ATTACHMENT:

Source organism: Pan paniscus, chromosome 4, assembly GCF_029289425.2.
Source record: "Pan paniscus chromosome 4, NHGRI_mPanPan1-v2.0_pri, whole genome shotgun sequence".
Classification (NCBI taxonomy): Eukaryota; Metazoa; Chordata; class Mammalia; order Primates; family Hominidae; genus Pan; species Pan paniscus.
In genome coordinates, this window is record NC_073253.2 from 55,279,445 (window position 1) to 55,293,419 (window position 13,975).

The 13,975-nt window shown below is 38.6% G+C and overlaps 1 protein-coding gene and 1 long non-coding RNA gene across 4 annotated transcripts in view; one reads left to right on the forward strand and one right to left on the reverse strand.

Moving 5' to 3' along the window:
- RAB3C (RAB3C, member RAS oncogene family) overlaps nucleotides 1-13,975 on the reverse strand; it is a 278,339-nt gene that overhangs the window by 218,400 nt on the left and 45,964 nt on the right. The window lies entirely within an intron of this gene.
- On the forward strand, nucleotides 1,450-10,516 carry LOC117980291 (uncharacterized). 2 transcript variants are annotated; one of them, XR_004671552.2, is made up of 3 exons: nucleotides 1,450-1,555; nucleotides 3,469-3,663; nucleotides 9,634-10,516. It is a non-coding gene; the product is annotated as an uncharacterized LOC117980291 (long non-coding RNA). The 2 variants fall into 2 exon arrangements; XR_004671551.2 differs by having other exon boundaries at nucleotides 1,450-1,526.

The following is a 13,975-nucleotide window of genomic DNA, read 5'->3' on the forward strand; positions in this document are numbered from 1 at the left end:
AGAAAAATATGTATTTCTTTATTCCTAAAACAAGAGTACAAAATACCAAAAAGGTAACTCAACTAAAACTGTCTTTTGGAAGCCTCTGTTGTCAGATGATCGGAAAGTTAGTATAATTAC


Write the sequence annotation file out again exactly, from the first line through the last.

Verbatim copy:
Source organism: Pan paniscus, chromosome 4, assembly GCF_029289425.2.
Source record: "Pan paniscus chromosome 4, NHGRI_mPanPan1-v2.0_pri, whole genome shotgun sequence".
Classification (NCBI taxonomy): Eukaryota; Metazoa; Chordata; class Mammalia; order Primates; family Hominidae; genus Pan; species Pan paniscus.
In genome coordinates, this window is record NC_073253.2 from 55,279,445 (window position 1) to 55,293,419 (window position 13,975).

The 13,975-nt window shown below is 38.6% G+C and overlaps 1 protein-coding gene and 1 long non-coding RNA gene across 4 annotated transcripts in view; one reads left to right on the forward strand and one right to left on the reverse strand.

Moving 5' to 3' along the window:
- RAB3C (RAB3C, member RAS oncogene family) overlaps nucleotides 1-13,975 on the reverse strand; it is a 278,339-nt gene that overhangs the window by 218,400 nt on the left and 45,964 nt on the right. The window lies entirely within an intron of this gene.
- On the forward strand, nucleotides 1,450-10,516 carry LOC117980291 (uncharacterized). 2 transcript variants are annotated; one of them, XR_004671552.2, is made up of 3 exons: nucleotides 1,450-1,555; nucleotides 3,469-3,663; nucleotides 9,634-10,516. It is a non-coding gene; the product is annotated as an uncharacterized LOC117980291 (long non-coding RNA). The 2 variants fall into 2 exon arrangements; XR_004671551.2 differs by having other exon boundaries at nucleotides 1,450-1,526.

The following is a 13,975-nucleotide window of genomic DNA, read 5'->3' on the forward strand; positions in this document are numbered from 1 at the left end:
AGAAAAATATGTATTTCTTTATTCCTAAAACAAGAGTACAAAATACCAAAAAGGTAACTCAACTAAAACTGTCTTTTGGAAGCCTCTGTTGTCAGATGATCGGAAAGTTAGTATAATTAC